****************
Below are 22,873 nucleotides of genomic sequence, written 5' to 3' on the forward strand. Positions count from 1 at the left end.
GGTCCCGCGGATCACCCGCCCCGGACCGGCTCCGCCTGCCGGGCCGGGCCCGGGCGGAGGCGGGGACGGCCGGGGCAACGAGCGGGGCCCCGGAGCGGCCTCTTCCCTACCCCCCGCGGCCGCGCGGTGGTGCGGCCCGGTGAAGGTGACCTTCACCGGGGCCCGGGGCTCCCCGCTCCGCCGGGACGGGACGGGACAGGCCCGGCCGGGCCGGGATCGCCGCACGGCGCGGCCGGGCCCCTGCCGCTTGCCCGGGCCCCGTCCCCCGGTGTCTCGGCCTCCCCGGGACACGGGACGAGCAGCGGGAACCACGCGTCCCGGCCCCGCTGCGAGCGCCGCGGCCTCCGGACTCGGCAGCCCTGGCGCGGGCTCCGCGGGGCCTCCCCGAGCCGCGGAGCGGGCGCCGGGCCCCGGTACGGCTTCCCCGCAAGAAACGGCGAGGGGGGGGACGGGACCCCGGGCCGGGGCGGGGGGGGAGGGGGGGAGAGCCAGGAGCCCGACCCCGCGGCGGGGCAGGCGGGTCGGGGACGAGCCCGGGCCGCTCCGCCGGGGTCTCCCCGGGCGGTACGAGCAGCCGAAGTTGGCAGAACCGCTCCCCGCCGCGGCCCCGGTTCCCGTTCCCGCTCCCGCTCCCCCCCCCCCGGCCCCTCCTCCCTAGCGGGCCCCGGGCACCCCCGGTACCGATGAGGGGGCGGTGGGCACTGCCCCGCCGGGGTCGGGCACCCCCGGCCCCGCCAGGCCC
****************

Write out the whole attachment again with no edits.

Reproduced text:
Below are 22,873 nucleotides of genomic sequence, written 5' to 3' on the forward strand. Positions count from 1 at the left end.
GGTCCCGCGGATCACCCGCCCCGGACCGGCTCCGCCTGCCGGGCCGGGCCCGGGCGGAGGCGGGGACGGCCGGGGCAACGAGCGGGGCCCCGGAGCGGCCTCTTCCCTACCCCCCGCGGCCGCGCGGTGGTGCGGCCCGGTGAAGGTGACCTTCACCGGGGCCCGGGGCTCCCCGCTCCGCCGGGACGGGACGGGACAGGCCCGGCCGGGCCGGGATCGCCGCACGGCGCGGCCGGGCCCCTGCCGCTTGCCCGGGCCCCGTCCCCCGGTGTCTCGGCCTCCCCGGGACACGGGACGAGCAGCGGGAACCACGCGTCCCGGCCCCGCTGCGAGCGCCGCGGCCTCCGGACTCGGCAGCCCTGGCGCGGGCTCCGCGGGGCCTCCCCGAGCCGCGGAGCGGGCGCCGGGCCCCGGTACGGCTTCCCCGCAAGAAACGGCGAGGGGGGGGACGGGACCCCGGGCCGGGGCGGGGGGGGAGGGGGGGAGAGCCAGGAGCCCGACCCCGCGGCGGGGCAGGCGGGTCGGGGACGAGCCCGGGCCGCTCCGCCGGGGTCTCCCCGGGCGGTACGAGCAGCCGAAGTTGGCAGAACCGCTCCCCGCCGCGGCCCCGGTTCCCGTTCCCGCTCCCGCTCCCCCCCCCCCGGCCCCTCCTCCCTAGCGGGCCCCGGGCACCCCCGGTACCGATGAGGGGGCGGTGGGCACTGCCCCGCCGGGGTCGGGCACCCCCGGCCCCGCCAGGCCC